Most teachers that hurt children in school are not convicted felons!! Most felons that become teachers never have any problems with the school system or with children. So for the people who say no to letting felons teach, look at who they are now and not who they were. Take a lesson in humanity people we all need one. Oh, if you do not agree with my opinions look it up and it will become fact!

Answer #12

I’m with you, hellied; there’s a lot of judging going on here. I have a felony conviction for a non-violent white collar crime. Did 120 days of minimum-security time and finished three years of probation six years ago this month; haven’t had so much as a traffic stop since. But these people would act like I’m a menace to society that they wouldn’t want near their children. News flash, people: just because someone did something illegal and stupid doesn’t mean they’re a bad person or dangerous.

Answer #13

For the quick no’s. Acts that result in a felony a wide and various. The core of the problem with those who are quick to answer no, is that they have no idea of the answer. They are only kicking those who are attempting to move on with their lives. True, those that commit “common law” felonies have it more difficult that the the felonies dreamed up by legislatures who are “tough on crime.”

It all depends on the exact crime, where you are applying and what you have done since your release from custody.

For those felons who continue to work towards their goals daily, you have more determination than most people in society. Keep after the prize and you will pass the finish line…

Answer #14

Attemp. Robb. 2nd degree…over 10 years. ago

Answer #15

I really hope not..

Answer #16

well im a felon and im going to school to be a teacher. I committed a robbery when I was 16 in 2005 and I was released last year. I learned from my mistake and now I want to teach kids and reach out to them, because I know that I needed someone when I was their age. and for all of yall who say I shouldn’t get a second chance for a mistake I made as a teenager, you aren’t any better than I am. we all make mistakes, and you dont have the right to try to condemn somebody for something. thats Gods job.

Answer #17

For those that Hate on the Holy Rolers; Yes, I agree that some people are way too quick to judge but,not all christians judge people harshly.I am a christian, and I’m doing everythig I can to represent Jesus and his teachings.So I just want anyone that reads this to know we’re not all bigits(excuse me if I mispell words; I’m a horrible speller)I am also going for my Teaching degree, but I have two misdeminors(roaches in the floor board) on my record and one DUI,and a open container because I was being the DD one night and my friend had a open beer.I was young and dum for about a good ten year strech,but now I’ve turnned my life over to God and try to better myself and my community with every breath.I volenteer at the school where my son goes and I just pray that I can help kids that need it,because a lot of children need a positive role model nowadays.I hope all you people quit judgeing others so much,regardless of which side of the fence you fall on.Not all christians are bigits and not all felons or people that have been arrested in their previous life, are bad people.All I know is that I have felt like God has called me to help kids,because I work very well with children,I just hope I can after I get my BA.God bless each one of you.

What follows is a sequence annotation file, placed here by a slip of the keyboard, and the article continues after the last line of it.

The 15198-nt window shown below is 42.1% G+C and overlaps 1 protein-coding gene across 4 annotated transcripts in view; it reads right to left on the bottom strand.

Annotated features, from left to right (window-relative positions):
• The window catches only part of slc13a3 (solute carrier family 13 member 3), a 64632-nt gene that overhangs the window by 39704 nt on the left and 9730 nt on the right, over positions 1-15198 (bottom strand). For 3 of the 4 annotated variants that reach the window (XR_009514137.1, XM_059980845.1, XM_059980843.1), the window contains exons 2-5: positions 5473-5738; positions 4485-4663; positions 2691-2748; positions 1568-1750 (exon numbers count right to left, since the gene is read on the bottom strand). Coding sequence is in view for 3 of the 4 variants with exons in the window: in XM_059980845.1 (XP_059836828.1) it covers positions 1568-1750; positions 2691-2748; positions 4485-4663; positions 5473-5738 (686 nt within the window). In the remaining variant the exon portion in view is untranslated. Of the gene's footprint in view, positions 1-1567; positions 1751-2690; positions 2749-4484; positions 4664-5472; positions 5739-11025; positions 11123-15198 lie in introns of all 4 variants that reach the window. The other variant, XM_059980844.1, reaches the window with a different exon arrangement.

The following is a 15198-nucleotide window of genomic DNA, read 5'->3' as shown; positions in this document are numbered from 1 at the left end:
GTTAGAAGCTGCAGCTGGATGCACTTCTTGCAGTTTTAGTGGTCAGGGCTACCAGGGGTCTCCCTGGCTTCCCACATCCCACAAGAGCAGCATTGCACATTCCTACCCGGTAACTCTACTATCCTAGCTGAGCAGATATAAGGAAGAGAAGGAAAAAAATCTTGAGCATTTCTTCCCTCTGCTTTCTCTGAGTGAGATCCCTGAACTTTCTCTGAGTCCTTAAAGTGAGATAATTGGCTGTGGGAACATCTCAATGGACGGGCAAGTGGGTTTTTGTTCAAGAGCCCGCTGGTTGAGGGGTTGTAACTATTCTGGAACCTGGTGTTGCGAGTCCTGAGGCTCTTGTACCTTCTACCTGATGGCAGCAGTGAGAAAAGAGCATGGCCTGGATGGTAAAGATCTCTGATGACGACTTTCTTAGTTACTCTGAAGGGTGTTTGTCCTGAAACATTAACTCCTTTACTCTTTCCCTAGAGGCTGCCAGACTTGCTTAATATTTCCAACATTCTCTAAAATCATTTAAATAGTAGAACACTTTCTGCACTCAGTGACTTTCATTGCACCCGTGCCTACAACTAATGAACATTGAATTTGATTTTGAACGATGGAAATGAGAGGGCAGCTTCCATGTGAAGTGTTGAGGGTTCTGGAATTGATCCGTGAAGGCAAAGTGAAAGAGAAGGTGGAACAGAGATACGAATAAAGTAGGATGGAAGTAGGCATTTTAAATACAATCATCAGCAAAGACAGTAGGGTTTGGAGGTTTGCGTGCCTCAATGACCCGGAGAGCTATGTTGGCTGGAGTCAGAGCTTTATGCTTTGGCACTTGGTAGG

Answer #18

Yes! To determine whether or not this applies to your state, check with the legal dept of the teacher licensure board. You may hear that each case is considered on a case by case basis. Of course, child and domestic crimes, drug crimes or the least likely to be approved. White colar crimes are the most likely to be approved. From there, it is up each county’s school board.

Remember, you only need ONE person to believe in you, the change that you have made. The important thing is that YOU keep going… someone will see your efforts and join you…. I know because I have been there!

Answer #19

When it comes to becoming a teacher, each state has their own rules when it comes to felonies and teaching.

You may have better luck becoming a teacher’s assistant or an aid than you would becoming a full teacher.

When applying for any type of teaching job, you must report any and all arrests, regardless of outcome. They will come up when they do a check on your record and it will look better for you if you are forth coming with that information.

Depending on the reason for the felony and how long ago it was, you may have to jump through a lot of loops to get a teaching certificate.

It may be in your best interest to relocate to a different state that has less stringent rules when it comes to getting a teaching degree. You may also want to speak to a lawyer on your rights.

The state of California allows those with a felony or misdemeanor charge to expunge their record and prove themselves capable of teaching. The California Commission on Teacher Credentials awards these credentials to post-baccalaureate students who complete accredited teaching programs and successfully pass the character and identification clearance exams.

The state of Ohio also has very similar rules.

The state of Illinois, on the other hand, does not allow anyone with a felony charge to become a teacher.